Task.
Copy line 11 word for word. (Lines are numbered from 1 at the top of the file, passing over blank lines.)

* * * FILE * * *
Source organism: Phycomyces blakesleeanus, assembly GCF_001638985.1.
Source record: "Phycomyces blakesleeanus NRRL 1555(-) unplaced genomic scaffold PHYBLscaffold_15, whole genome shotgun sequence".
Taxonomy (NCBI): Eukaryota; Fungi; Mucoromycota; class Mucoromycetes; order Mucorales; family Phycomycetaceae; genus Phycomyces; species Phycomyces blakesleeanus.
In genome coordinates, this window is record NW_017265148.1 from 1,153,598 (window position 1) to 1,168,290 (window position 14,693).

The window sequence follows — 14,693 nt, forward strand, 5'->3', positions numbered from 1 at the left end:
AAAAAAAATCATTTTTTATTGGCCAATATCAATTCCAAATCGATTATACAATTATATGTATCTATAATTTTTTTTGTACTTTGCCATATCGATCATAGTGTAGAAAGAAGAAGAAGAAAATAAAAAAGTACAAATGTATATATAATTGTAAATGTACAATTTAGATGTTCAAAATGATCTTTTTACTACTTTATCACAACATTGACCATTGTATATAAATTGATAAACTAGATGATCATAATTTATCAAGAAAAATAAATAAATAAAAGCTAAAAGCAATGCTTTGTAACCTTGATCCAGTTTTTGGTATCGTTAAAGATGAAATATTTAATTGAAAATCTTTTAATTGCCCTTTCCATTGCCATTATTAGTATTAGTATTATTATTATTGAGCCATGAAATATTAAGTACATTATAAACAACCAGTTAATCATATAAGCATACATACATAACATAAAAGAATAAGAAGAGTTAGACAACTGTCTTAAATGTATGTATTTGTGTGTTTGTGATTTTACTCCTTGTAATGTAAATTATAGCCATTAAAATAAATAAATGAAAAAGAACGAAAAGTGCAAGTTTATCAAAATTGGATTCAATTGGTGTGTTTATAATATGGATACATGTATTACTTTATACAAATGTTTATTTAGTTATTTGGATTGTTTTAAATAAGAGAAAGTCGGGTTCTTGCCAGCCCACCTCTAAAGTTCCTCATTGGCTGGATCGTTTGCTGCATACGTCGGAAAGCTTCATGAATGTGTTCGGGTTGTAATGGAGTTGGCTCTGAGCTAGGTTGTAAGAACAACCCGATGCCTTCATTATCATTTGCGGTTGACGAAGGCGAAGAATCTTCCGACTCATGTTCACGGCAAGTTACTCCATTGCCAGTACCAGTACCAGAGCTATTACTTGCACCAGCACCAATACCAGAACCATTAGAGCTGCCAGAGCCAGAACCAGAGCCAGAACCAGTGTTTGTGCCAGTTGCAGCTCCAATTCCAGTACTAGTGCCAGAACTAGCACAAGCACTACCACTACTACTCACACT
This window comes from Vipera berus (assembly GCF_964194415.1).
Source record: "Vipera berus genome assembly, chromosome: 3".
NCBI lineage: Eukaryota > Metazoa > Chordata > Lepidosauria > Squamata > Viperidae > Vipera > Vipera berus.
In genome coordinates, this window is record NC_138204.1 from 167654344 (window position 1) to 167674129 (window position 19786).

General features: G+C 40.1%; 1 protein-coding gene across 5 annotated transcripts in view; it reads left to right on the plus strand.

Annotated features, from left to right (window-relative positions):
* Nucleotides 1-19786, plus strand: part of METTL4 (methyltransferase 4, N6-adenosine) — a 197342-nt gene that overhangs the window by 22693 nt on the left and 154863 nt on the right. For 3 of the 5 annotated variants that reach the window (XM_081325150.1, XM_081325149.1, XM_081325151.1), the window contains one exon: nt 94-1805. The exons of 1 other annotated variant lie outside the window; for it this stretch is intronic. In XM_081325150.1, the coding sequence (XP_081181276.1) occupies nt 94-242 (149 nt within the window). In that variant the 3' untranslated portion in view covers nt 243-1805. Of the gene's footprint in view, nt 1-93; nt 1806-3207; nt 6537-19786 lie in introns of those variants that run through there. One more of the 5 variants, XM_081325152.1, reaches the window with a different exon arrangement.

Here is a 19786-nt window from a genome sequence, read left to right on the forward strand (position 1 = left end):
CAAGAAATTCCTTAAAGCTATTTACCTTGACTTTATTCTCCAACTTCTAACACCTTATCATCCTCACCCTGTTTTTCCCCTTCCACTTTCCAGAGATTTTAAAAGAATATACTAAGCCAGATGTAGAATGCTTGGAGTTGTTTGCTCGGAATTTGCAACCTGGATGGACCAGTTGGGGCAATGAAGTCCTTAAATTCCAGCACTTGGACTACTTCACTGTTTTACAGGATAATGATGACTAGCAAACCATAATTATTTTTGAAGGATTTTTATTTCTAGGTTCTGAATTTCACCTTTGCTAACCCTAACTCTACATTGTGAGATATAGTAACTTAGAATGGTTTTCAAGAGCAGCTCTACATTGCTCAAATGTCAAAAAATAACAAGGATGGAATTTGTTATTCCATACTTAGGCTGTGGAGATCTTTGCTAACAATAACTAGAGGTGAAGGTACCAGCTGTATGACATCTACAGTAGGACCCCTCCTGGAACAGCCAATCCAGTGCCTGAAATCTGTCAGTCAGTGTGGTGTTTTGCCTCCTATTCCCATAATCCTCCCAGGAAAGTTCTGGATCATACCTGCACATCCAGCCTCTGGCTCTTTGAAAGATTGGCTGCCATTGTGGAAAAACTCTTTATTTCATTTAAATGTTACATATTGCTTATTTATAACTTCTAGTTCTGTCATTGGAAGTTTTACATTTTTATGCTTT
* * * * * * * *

General features: G+C 40.1%; 1 protein-coding gene across 5 annotated transcripts in view; it reads left to right on the plus strand.